4. By: Mina Kim (Bureau of Labor Statistics); Deokwoo Nam (City University of Hong Kong); Jian Wang (Federal Reserve Bank of Dallas and Hong Kong Institute for Monetary Research); Jason Wu (Federal Reserve Board)
    Abstract: The interaction between the exchange rate regime, trade firms' price-setting behavior, and exchange rate pass-through (ERPT) is an important topic in international economics. This paper studies this using a goods-level dataset of US-China trade prices collected by the US Bureau of Labor Statistics. We document that the duration of US-China trade prices has declined almost 30% since China abandoned its hard peg to the US dollar in June 2005. A benchmark menu cost model that is calibrated to the data can replicate the documented decrease in price stickiness. We also estimate ERPT of Renminbi (RMB) appreciation into US import prices between 2005 and 2008. Goods-level data allows us to estimate that the lifelong ERPT is close to one for goods that have at least one price change, but less than one-half when all goods are included. This finding can be attributed to the fact that around 40% of the goods never experienced a price change, and supports the hypothesis that price changes that take the form of product replacements may bias ERPT estimates downwards.
    Keywords: Price Stickiness, Menu Cost Model, International Trade Prices, RMB, Exchange Rate Pass-Through
    JEL: E31 F14 F31
    Date: 2013–10
  5. By: Antonio Falato; Dalida Kadyrzhanova; Jae W. Sim
    Abstract: This paper explores the hypothesis that the rise in intangible capital is a fundamental driver of the secular trend in US corporate cash holdings over the last decades. Using a new measure,we show that intangible capital is the most important firm-level determinant of corporate cash holdings. Our measure accounts for almost as much of the secular increase in cash since the 1980s as all other determinants together. We then develop a new dynamic model of corporate cash holdings with two types of productive assets, tangible and intangible capital. Since only tangible capital can be pledged as collateral, a shift toward greater reliance on intangible capital shrinks the debt capacity of firms and leads them to optimally hold more cash in order to preserve financial flexibility. In the model, firms with growth options tend to hold more cash in anticipation of (S,s)-type adjustments in physical capital because they want to avoid raising costly external finance. We show that this mechanism is quantitatively important, as our model generates cash holdings that are up to an order of magnitude higher than the standard benchmark and in line with their empirical averages for the last two decades. Overall, our results suggest that technological change has contributed significantly to recent changes in corporate liquidity management.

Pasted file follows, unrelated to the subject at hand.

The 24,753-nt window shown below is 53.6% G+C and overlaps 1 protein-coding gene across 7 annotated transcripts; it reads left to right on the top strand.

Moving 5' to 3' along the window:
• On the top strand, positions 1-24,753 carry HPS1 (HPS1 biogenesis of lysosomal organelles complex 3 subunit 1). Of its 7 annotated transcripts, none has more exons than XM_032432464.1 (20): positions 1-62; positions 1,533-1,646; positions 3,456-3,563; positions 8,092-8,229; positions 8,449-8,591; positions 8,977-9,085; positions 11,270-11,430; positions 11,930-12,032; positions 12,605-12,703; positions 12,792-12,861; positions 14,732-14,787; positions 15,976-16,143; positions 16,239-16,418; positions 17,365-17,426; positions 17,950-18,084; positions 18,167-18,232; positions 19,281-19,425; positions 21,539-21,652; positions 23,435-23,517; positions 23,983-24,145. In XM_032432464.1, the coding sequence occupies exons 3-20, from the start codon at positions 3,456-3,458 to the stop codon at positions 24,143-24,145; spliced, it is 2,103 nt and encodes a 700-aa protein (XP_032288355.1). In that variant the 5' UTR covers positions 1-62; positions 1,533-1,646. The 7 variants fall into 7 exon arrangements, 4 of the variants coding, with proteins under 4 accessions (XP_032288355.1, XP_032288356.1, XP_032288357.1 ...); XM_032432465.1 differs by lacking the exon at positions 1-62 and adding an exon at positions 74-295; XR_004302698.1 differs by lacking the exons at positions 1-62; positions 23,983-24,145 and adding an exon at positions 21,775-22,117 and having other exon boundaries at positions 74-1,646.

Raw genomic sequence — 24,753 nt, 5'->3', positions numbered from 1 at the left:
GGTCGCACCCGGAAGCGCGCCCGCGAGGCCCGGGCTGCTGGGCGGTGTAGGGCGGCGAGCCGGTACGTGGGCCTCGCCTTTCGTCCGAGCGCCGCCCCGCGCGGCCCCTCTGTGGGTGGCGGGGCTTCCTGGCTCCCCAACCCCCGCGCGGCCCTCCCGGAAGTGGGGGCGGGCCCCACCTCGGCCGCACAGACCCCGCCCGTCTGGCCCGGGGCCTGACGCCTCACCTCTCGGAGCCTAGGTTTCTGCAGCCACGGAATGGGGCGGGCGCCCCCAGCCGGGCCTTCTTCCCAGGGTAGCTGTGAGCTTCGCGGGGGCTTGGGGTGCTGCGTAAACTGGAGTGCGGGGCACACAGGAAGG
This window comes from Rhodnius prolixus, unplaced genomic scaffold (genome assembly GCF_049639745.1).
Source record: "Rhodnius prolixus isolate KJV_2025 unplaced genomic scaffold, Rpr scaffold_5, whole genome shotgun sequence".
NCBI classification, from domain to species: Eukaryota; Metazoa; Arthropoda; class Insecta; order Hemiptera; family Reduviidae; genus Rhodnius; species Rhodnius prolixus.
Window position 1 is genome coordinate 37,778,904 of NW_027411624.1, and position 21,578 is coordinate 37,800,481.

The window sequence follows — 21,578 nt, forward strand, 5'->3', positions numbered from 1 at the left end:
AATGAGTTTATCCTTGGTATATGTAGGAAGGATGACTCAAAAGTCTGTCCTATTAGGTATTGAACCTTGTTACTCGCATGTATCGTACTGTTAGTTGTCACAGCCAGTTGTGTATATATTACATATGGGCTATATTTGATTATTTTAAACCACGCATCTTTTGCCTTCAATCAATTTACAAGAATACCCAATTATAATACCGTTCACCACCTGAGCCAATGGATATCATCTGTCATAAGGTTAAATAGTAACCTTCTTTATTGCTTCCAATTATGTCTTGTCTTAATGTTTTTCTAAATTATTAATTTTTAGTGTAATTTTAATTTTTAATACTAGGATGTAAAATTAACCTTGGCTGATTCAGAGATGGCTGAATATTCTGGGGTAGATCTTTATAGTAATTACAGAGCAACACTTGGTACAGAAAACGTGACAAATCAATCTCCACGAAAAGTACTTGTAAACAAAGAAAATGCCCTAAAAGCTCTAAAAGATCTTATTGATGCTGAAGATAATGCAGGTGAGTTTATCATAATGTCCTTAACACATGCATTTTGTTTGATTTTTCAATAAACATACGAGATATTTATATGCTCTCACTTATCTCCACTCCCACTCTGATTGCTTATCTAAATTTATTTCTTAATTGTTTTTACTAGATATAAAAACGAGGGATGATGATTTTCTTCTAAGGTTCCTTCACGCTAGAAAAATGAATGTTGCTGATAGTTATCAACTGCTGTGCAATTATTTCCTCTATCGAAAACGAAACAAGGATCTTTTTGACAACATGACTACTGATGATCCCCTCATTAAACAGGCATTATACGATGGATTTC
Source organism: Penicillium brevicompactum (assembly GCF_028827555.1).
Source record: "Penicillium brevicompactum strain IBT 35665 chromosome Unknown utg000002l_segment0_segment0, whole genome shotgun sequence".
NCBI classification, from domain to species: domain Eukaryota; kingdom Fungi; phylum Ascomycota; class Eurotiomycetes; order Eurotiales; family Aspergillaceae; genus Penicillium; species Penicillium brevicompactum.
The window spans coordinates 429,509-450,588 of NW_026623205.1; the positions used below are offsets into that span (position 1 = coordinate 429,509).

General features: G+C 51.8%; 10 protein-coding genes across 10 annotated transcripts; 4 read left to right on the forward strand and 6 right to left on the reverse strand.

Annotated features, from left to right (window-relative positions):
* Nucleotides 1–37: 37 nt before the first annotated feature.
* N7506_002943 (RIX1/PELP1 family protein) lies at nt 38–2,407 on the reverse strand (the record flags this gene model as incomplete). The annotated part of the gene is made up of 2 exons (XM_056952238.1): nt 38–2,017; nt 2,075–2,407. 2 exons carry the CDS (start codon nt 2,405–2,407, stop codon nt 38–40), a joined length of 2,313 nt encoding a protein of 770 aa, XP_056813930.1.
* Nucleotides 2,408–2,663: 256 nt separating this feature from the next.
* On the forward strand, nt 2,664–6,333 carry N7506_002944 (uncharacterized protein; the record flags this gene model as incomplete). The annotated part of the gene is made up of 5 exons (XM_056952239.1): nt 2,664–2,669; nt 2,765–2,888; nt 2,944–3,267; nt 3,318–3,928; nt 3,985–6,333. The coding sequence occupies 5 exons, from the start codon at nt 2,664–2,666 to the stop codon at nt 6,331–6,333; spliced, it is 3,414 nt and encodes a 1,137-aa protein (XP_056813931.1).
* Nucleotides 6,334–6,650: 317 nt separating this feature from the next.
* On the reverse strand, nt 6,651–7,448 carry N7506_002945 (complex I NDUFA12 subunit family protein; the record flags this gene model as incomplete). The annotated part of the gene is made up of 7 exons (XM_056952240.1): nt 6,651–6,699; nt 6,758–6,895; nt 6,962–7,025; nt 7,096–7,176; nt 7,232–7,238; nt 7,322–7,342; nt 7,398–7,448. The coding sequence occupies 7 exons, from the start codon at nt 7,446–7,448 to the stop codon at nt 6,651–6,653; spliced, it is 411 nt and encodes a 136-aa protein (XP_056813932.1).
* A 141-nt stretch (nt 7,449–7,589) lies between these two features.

Date: 2013
  6. By: Jan in 't Veld
    Abstract: A model-based assessment of the macro-economic impact of consolidations and their spillovers in the euro area in 2011-13. This paper uses a structural multi-country model to assess the impact of fiscal consolidation measures undertaken in 2011-13 in the EA periphery and core. The simulations assume 'crisis' conditions prevailing (high share of constrained households, ZLB). The GDP effects depend crucially on the composition of the consolidation and on how quickly expectations are affected. Expenditure-based consolidations have larger impact multipliers than revenue-based consolidations. Average multipliers for domestic fiscal shocks range from 0.5 and 1, depending on the degree of openness. But spillovers of fiscal consolidations are large, with both the demand channel and the competitiveness channel adding to the negative GDP effects. Higher risk premia add further to the negative GDP effects. Spillovers from consolidations in Germany and core EA have worsened the overall economic situation. A temporary fiscal stimulus in surplus countries can boost output and help reduce their current account surpluses. The improvement in current account deficits in the periphery is however small.
    Date: 2013–10